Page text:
Gendered approach to managing change in organisations
: differences in the way men and women manage organisational change in Abuja, Nigeria

  • Jennifer Okolai

Student thesis: Doctoral ThesisDoctor of Philosophy


Examining the impact of gender leadership differences on organisational change management outcomes in Nigeria, Africa was one of the main aims of this study. Existing literature reports that only one third (30 per cent) of change programmes in organisations meet the desired outcomes, thereby leaving 70 per cent of organisational change programmes failing to achieve anticipated expectations. Some scholars (e.g., Paton and Dempster, 2002) report that the gendered aspect of organisational change management has been largely ignored, and may be one of the contributing factors to organisational change programmes not meeting desired outcomes. Given the increasing rate of change implementations in organisations and the reported failure rate, this study reviews the current trends, strategies and approaches adopted by change leaders. Furthermore, it examines men and women’s differences in their approach to organisational change management in Nigeria, and the impact that this might have on organisational change management outcomes. This research was undertaken in order to identify and recommend strategies that will assist with successfully managing change programmes in organisations.

Qualitative research methods through the use of 40 semi-structured interviews were conducted in five organisations (one federal medical health centre, two banking organisations and two government parastatal/ministries). Analytical tools including inductive content analysis, descriptive data analysis, thematic template and cross-case analysis were used to analyse the obtained data. The results show that there may be some differences in the way that men and women approach and manage change scenarios in organisations, which may have some potential impacts on OCM outcomes. However, certain factors appear to affect the observed leadership behaviour and adopted styles. Firstly, leaders’ behaviour and choice of leadership style is influenced by national and sector culture, therefore some of the leaders are unable to adopt their preferred way of approaching and managing the implemented changes as they have to conform to organisational set principles in managing the change programmes. Secondly, the results further show that leaders’ leadership behaviour and style is influenced by the gender and behaviour of the followers. Thirdly, gender leadership differences emerge as a result of leaders’ age and personality, and not necessarily because of their gender or sex.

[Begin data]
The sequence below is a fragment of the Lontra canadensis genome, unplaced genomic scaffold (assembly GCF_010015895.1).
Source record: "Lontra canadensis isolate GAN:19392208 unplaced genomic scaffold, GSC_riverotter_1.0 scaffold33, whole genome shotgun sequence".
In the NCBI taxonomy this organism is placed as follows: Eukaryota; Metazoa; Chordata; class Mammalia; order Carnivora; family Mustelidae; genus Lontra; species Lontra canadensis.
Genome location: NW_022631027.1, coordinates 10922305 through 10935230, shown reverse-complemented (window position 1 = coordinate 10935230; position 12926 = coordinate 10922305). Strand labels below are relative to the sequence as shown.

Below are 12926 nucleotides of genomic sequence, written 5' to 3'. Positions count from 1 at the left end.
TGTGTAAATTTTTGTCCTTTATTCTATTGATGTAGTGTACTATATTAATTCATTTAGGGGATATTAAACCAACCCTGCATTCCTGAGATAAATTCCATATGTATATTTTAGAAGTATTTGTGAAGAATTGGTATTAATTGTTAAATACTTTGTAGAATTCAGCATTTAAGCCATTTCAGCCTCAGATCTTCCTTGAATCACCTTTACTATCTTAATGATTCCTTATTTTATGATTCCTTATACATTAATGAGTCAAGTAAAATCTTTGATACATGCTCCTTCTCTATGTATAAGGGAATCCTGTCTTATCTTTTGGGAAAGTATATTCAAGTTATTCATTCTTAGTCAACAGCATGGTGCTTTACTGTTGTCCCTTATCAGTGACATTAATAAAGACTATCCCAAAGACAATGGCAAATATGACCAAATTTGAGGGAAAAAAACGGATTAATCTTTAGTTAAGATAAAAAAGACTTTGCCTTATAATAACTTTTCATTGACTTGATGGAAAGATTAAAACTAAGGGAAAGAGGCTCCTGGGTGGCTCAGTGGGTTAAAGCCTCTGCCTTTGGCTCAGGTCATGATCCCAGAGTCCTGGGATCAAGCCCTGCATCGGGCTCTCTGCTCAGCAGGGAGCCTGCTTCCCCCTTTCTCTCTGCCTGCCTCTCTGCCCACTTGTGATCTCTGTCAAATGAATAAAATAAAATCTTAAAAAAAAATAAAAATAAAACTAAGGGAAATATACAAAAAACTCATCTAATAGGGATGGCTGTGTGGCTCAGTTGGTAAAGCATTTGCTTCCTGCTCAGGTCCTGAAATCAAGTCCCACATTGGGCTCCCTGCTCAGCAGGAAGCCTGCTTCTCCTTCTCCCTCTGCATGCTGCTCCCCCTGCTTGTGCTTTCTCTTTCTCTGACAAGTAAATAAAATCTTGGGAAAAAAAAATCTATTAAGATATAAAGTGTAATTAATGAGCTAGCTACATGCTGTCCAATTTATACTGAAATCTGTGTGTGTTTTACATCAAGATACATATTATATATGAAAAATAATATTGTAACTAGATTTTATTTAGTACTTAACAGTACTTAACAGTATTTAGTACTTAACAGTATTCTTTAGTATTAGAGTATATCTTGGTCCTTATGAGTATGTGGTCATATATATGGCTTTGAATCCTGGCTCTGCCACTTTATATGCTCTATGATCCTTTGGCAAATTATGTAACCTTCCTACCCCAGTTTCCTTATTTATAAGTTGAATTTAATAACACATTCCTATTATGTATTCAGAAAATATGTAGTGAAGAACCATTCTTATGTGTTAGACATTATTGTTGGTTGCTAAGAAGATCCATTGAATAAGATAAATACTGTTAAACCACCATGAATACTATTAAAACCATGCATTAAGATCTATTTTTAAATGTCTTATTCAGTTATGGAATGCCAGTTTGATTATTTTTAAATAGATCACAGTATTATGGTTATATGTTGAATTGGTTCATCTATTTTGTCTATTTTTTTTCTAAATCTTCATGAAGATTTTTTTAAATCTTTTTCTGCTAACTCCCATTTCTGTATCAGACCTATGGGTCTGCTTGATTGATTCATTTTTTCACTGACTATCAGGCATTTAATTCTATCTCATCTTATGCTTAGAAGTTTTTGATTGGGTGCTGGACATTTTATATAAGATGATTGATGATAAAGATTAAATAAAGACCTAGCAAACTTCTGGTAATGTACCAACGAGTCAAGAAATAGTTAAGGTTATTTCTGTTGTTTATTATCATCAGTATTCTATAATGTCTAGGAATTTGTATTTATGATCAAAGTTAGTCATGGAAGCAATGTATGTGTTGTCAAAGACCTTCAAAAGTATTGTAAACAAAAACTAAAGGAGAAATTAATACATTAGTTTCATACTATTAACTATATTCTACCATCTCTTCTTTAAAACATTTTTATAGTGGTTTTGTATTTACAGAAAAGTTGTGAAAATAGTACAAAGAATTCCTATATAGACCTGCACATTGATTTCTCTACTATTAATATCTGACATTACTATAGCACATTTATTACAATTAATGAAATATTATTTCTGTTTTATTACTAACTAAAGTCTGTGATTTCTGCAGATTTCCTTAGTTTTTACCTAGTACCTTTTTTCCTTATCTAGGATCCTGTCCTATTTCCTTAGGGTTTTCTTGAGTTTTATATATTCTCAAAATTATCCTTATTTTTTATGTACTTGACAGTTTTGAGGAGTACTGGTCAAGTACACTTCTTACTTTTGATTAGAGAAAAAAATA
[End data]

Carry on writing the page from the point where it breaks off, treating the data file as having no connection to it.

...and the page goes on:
In summary, both men and women may bring intrinsic benefits to the management of organisational change programmes, and these may have a significant and positive impact on the outcome of organisational change programmes. This is based on the perspective of the larger sample of this study’s respondents and some existing views in the literature. This study suggests a gender-inclusive methodology developed from the empirical findings of this study and existing literature, which provides comprehensive guideline on how organisational change programmes can be approached and managed from a more gender-inclusive perspective. The results from the present study raise many interesting issues for both the academic community and practising managers and agents. This is the first study of its kind that has looked at the impact of gender leadership differences on organisational change management outcome in developing countries like Nigeria.
Date of Award2017
Original languageEnglish
Awarding Institution
  • Coventry University
SupervisorJim Stewart (Supervisor), Kirsten Stevens (Supervisor) & Randhir Auluck (Supervisor)


  • Organizational change
  • Management styles and communication
  • Leadership in women
  • Women executives

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